And now, because of Jesus, Christians stand before God as holy priests called to be God’s example to the world. Shame on those Christians who believe that standing outside an abortion clinic with protest signs and gruesome pictures of dead babies somehow glorifies God. Shame on those Christians who think that protesting at a gay pride parade with signs condemning all homosexuals to hell is glorifying God. Jesus taught us what holiness looked like by showing us how to interact with the world. He reached out in love, which resulted in many being saved.

Why does God require holiness from you? To show the world the light and love of God Himself. Jesus came so that we might have life. Our job is to share that life with those still walking in sin, and we are to do it with love and not condemnation.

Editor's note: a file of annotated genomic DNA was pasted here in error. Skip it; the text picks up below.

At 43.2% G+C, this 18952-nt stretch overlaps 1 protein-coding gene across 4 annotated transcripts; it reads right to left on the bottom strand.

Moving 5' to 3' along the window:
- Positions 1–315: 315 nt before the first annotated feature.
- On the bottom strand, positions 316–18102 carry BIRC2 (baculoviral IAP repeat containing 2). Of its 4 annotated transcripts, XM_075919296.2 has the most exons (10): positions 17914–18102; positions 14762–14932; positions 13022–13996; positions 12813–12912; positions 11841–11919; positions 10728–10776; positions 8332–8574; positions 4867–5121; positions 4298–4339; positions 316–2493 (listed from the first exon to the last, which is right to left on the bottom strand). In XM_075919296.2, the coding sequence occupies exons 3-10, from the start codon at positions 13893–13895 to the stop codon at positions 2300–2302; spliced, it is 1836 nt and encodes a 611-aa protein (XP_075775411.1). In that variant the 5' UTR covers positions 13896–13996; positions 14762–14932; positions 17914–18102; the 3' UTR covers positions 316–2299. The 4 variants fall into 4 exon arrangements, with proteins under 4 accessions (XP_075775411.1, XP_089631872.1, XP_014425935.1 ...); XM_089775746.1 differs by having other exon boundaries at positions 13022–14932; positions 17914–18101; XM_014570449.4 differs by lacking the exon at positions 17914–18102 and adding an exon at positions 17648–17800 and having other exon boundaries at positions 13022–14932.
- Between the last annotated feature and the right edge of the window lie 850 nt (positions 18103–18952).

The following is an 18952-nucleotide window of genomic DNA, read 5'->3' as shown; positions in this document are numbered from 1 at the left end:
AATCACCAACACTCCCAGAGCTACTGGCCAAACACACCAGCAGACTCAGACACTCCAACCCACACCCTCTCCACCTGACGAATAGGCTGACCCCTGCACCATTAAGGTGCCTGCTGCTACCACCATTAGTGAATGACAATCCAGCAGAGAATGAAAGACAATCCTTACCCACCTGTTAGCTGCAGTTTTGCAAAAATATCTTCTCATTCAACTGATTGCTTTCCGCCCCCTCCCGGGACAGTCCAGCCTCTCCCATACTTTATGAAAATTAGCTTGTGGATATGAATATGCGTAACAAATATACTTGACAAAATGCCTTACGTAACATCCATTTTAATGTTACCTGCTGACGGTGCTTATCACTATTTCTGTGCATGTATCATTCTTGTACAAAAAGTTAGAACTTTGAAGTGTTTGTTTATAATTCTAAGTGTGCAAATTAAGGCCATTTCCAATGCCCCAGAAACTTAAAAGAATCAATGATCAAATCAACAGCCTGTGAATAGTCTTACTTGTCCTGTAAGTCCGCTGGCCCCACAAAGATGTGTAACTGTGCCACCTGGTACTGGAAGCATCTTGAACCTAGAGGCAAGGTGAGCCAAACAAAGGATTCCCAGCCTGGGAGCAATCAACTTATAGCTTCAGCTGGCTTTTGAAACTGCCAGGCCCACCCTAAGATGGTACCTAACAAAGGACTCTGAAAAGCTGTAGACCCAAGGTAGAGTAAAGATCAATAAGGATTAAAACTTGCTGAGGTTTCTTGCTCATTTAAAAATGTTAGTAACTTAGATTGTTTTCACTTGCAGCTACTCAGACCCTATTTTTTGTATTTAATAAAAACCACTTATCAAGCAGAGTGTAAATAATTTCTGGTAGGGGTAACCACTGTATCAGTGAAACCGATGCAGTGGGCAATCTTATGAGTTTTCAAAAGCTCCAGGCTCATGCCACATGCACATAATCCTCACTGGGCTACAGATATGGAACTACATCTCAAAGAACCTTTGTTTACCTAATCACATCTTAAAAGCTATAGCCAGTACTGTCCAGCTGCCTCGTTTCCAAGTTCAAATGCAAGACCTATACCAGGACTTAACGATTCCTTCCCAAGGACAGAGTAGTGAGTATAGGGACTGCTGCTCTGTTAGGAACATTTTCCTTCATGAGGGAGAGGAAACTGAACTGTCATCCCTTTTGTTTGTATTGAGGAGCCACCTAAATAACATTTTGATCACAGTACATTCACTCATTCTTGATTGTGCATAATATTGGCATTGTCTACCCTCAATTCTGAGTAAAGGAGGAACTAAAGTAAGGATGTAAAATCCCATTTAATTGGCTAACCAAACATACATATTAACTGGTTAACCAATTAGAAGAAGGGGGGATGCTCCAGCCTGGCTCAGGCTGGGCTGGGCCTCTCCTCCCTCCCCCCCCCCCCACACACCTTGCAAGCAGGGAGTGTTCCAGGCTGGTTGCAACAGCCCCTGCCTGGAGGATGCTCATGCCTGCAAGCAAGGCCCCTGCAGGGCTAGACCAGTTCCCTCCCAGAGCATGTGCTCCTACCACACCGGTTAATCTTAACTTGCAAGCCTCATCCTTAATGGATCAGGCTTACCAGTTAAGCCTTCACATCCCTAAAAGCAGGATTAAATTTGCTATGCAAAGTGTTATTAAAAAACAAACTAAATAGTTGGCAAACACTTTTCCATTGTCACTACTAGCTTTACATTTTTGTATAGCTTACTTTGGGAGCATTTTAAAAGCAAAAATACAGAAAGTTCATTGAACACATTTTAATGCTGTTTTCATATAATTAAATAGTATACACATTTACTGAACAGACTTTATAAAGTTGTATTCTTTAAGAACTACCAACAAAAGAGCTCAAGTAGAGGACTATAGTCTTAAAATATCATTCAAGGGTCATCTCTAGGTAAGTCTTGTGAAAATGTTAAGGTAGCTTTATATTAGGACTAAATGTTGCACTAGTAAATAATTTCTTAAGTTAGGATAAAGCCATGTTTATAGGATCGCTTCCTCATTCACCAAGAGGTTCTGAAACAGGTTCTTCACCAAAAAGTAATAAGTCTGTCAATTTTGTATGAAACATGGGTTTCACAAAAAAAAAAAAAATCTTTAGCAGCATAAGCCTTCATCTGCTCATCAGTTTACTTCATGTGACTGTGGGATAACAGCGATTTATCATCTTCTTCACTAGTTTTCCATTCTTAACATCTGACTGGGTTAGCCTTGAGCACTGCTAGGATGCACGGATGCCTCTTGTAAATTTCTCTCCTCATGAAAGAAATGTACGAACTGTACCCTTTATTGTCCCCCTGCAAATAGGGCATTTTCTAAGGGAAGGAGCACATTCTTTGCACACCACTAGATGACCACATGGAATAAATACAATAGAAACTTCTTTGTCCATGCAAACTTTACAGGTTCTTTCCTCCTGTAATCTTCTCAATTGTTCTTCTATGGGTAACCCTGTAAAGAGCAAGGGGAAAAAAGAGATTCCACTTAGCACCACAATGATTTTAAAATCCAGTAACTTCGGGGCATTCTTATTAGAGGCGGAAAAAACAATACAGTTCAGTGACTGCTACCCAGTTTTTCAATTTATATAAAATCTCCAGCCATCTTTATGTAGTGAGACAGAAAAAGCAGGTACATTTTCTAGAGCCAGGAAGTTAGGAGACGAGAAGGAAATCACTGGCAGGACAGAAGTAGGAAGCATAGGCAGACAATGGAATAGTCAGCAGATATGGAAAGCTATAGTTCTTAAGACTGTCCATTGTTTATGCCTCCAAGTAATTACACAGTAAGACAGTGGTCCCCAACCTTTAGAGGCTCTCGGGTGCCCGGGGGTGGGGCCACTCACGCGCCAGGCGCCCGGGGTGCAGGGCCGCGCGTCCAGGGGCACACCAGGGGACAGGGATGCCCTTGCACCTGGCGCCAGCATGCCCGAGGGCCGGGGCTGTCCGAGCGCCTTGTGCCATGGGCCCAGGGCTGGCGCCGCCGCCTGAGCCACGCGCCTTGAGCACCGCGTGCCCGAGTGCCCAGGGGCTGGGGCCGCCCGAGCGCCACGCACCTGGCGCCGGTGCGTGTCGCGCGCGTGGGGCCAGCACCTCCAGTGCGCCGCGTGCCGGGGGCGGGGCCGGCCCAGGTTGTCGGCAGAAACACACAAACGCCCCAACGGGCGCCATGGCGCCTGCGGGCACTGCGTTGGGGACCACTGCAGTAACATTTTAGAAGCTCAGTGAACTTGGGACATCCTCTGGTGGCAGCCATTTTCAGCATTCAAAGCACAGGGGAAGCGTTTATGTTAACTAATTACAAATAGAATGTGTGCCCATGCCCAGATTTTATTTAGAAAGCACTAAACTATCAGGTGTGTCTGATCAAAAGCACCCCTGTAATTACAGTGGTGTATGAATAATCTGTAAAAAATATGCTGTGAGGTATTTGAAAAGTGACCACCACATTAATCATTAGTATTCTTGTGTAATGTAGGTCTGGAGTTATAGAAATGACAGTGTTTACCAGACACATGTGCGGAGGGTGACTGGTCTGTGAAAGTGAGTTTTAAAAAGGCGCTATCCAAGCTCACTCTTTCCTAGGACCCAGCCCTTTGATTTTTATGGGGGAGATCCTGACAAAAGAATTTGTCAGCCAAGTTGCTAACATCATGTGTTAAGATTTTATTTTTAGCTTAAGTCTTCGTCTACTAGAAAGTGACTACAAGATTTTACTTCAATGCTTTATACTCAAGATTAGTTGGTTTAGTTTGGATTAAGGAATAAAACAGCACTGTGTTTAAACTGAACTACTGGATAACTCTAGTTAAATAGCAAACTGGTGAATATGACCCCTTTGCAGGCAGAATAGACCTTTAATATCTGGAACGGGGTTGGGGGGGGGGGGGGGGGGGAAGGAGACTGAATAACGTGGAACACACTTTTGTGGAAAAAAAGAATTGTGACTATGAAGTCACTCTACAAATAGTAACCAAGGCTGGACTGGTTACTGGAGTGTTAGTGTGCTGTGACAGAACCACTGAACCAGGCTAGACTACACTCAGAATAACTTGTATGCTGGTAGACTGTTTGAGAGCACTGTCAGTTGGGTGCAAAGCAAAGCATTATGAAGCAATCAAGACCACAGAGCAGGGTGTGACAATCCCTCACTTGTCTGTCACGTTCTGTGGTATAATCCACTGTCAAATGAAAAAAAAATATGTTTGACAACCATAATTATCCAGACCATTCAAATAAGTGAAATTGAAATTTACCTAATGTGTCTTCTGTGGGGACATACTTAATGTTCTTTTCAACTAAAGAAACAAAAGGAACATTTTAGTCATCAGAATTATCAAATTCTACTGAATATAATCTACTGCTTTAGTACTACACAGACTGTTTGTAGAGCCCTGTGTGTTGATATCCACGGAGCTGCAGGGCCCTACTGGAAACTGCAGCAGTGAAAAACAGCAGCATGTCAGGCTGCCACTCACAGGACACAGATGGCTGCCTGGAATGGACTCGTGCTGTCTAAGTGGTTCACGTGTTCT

Here’s how you can live a holy life in an immoral world:

  • Feed and care for the homeless
  • Care for widows and orphans
  • Visit the sick in the hospital
  • Bring meals to the elderly or sick
  • Spend time with those who are lonely or alone
  • Be kind to those who are different than you
  • Don’t force your beliefs on others
  • Help your neighbour when they ask
  • Be loving, not condemning in your actions
  • Pray for those in need and who need prayer
  • Serve the Lord with a thankful heart

Finally, remember that as Christians we are not here to change the world, we are here to serve it. God is not your political tool to be used and thrown about because you don’t like where the world is headed. Jesus returning soon! Will he find you serving others as his Holy Priests or will he find you serving your own political agenda?